Finally, think about your choice of fiduciaries before you sit down with the lawyer. The lawyer’s office is not the best place to have the argument with your spouse about whether your sister would be a better choice than your spouse’s brother.

My estate planning instructor taught me that families with special needs members have two fears: (1) assets set aside for their loved one will be consumed to meet medical costs or (2) having assets will disqualify that special needs individual from receiving government aid. A simple and elegant strategy for addressing both concerns is to create a Special Needs Trust, sometimes referred to as a Supplemental Needs Trust.

A special needs trust directs the trustee not to use trust assets for any purpose that would overlap with the benefits provided by government agencies. Agency benefits usually include only the basics: food, clothing, and shelter. If you take a minute to think about what you spend money on for yourself and your kids, the list includes education, entertainment, travel, transportation, hobbies, and sports, to name a few. It goes well beyond the basics covered by the agency benefits, and that is the role of the special needs trust—to provide those elements that enhance life and add fun and depth to every day.

Usually, a special needs trust is funded upon the death of the parents of a special needs child. Until then, parents can provide what a child needs without gifting assets to them. Wording in the will directs any inheritance for that child to the supplemental trust rather than to the child directly.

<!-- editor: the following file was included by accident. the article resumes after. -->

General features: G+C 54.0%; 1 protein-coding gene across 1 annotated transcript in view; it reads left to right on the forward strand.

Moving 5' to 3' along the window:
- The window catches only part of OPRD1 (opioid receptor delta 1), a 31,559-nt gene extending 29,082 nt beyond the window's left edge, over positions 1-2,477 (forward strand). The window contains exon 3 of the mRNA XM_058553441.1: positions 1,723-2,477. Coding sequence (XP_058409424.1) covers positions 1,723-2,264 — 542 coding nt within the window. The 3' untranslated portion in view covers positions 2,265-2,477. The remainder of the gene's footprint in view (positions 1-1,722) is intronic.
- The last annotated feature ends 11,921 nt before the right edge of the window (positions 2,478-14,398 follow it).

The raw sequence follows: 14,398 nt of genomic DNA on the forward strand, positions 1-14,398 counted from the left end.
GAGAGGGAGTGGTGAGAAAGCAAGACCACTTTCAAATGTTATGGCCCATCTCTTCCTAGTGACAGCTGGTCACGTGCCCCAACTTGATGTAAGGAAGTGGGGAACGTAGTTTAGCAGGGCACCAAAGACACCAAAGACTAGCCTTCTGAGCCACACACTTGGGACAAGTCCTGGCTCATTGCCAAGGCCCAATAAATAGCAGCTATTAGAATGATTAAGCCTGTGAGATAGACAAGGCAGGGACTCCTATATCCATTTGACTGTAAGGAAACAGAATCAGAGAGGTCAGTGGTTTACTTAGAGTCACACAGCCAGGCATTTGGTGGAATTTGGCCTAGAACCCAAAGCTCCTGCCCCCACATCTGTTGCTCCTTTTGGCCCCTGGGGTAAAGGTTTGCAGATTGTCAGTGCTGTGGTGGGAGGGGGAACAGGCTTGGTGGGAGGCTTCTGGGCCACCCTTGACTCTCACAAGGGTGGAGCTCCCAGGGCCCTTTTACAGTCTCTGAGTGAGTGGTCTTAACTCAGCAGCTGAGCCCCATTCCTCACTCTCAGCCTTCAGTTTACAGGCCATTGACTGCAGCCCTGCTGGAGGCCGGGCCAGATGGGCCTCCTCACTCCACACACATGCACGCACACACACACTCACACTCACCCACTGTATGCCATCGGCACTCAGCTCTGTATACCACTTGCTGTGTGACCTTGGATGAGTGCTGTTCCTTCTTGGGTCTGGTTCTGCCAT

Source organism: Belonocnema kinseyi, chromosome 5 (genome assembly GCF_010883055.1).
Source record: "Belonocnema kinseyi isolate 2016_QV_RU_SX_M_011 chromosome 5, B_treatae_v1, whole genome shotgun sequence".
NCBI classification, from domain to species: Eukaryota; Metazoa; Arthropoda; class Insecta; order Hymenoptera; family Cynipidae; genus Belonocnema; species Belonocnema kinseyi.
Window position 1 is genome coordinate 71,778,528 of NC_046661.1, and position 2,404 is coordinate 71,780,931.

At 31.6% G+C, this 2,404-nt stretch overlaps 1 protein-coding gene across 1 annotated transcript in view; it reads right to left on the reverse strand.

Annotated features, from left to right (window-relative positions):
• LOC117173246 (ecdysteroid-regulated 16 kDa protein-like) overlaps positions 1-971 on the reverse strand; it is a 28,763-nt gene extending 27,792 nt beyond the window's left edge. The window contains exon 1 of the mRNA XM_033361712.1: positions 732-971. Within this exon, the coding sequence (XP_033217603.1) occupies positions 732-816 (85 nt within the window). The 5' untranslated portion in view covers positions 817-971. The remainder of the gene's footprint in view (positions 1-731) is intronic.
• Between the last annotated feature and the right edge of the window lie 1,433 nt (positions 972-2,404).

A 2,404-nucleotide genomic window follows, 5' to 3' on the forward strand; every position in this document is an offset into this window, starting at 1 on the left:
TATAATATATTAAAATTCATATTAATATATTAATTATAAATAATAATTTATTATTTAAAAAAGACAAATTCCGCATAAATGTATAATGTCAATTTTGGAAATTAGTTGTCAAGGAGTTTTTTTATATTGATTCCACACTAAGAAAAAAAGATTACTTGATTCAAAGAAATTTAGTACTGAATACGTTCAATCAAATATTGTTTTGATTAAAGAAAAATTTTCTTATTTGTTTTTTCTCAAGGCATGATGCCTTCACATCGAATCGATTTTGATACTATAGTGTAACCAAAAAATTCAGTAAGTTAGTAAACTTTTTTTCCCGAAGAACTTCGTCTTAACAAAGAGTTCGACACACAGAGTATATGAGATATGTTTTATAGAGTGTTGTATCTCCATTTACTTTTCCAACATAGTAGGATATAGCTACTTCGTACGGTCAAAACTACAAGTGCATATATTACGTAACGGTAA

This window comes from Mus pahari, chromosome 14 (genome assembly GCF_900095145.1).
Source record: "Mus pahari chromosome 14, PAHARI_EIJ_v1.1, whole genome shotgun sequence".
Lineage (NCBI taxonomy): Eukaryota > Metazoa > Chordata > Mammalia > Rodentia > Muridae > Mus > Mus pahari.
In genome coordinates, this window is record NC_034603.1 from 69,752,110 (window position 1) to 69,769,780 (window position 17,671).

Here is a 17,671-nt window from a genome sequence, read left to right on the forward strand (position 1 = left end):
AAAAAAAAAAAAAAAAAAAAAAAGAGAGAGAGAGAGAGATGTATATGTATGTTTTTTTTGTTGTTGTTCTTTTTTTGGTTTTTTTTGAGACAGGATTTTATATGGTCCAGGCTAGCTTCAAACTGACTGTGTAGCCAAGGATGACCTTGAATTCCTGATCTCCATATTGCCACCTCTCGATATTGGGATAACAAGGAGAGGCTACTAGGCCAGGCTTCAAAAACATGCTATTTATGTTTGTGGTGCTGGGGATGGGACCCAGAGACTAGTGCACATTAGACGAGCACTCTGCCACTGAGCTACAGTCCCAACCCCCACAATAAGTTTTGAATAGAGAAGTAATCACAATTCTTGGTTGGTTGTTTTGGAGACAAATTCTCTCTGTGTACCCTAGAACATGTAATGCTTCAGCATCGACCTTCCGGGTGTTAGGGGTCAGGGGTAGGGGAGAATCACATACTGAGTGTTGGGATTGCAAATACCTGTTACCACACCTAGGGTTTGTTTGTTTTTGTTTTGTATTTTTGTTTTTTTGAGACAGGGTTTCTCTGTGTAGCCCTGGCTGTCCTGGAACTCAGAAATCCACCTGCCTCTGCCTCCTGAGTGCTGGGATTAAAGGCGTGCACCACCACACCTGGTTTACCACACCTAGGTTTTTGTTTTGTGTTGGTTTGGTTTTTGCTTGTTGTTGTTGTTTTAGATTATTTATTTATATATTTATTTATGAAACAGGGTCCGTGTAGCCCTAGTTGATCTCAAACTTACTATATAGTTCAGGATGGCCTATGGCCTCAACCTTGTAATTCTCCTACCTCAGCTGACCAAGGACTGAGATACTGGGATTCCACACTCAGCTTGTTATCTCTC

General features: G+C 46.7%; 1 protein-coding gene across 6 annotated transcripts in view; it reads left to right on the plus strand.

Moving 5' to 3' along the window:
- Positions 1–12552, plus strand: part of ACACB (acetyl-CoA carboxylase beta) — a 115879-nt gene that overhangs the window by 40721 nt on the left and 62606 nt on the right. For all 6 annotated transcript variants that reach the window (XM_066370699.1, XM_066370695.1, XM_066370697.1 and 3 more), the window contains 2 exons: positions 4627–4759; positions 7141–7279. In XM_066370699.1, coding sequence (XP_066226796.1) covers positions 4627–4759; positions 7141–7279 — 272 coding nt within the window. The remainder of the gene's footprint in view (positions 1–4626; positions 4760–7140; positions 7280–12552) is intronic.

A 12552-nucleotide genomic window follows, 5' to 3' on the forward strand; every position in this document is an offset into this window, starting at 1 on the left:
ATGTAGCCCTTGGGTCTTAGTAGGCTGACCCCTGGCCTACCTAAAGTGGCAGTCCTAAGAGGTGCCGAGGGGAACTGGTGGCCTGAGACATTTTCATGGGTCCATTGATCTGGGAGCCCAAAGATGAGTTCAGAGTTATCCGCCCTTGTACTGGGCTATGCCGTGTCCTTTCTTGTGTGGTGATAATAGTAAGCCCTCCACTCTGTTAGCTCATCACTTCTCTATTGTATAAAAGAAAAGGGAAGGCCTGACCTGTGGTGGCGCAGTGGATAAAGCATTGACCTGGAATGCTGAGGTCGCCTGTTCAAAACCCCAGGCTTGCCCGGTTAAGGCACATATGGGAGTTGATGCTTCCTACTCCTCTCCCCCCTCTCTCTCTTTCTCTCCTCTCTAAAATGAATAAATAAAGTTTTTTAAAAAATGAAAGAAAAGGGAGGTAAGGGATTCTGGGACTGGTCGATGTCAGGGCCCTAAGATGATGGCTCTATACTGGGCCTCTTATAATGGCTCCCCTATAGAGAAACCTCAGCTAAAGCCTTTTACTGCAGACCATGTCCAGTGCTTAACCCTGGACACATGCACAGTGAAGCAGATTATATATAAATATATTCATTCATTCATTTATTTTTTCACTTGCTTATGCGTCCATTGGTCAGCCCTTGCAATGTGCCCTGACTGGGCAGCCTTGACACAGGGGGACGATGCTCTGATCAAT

The asset threshold for disqualifying someone from receiving government aid is exceedingly low. For supplemental security income (SSI), it is $2,000 (or $3,000 if married); for Medicaid it is about $14,500. While parents may plan to fund the trust upon their death, it is often a good practice to create the special needs trust ahead of time. That way others, such as grandparents, have an appropriate place to direct their gifts. Even a good haul from a bar mitzvah can create problems, although most government programs usually kick in after the special needs individual has completed the educational programs, around age 21 or 22. So there is plenty of time to spend down the bar mitzvah gifts.

One last thought. Some clients avoid the trust structure by passing on all the assets to another child and charging them with the responsibility of taking care of their special needs sibling’s financial needs. Divorce, college financial aid, unemployment, or other economic stresses can often get in the way of that being an effective strategy.

Choosing fiduciaries and setting up an appropriate structure for providing for heirs is certainly a challenge. While mistakes can have long-lasting and significant consequences, planning correctly can help avoid them. A good and knowledgeable attorney and qualified financial professional can be invaluable guides that can help you sidestep a minefield of issues, but it is imperative that you drive the process. As my Grandmother was fond of saying, “take your head out of the ground” and just do it.

This general information is not intended and should not be construed or relied upon as legal advice. AXA Advisors and its affiliates and associates do not provide legal or fiduciary advice or services and you should consult with your own qualified professionals regarding your particular circumstances.

Zev Grossman and Bruce Maier are registered representatives who offer securities through AXA Advisors, LLC (NY, NY 212-314-4600), member FINRA, SIPC, investment advisor representatives who offer investment advisory products and services offered through AXA Advisors, LLC, an investment advisor registered with the SEC, and agents who offer annuity and insurance products offered through AXA Network, LLC. AXA Advisors and its affiliates and associates do not provide tax, accounting or legal advice or services. Please contact your tax and legal advisors regarding your particular circumstances. AGE-89835(11/13)(exp.11/15). The authors can be reached at [email protected] or [email protected]

By Zev Grossman and Bruce Maier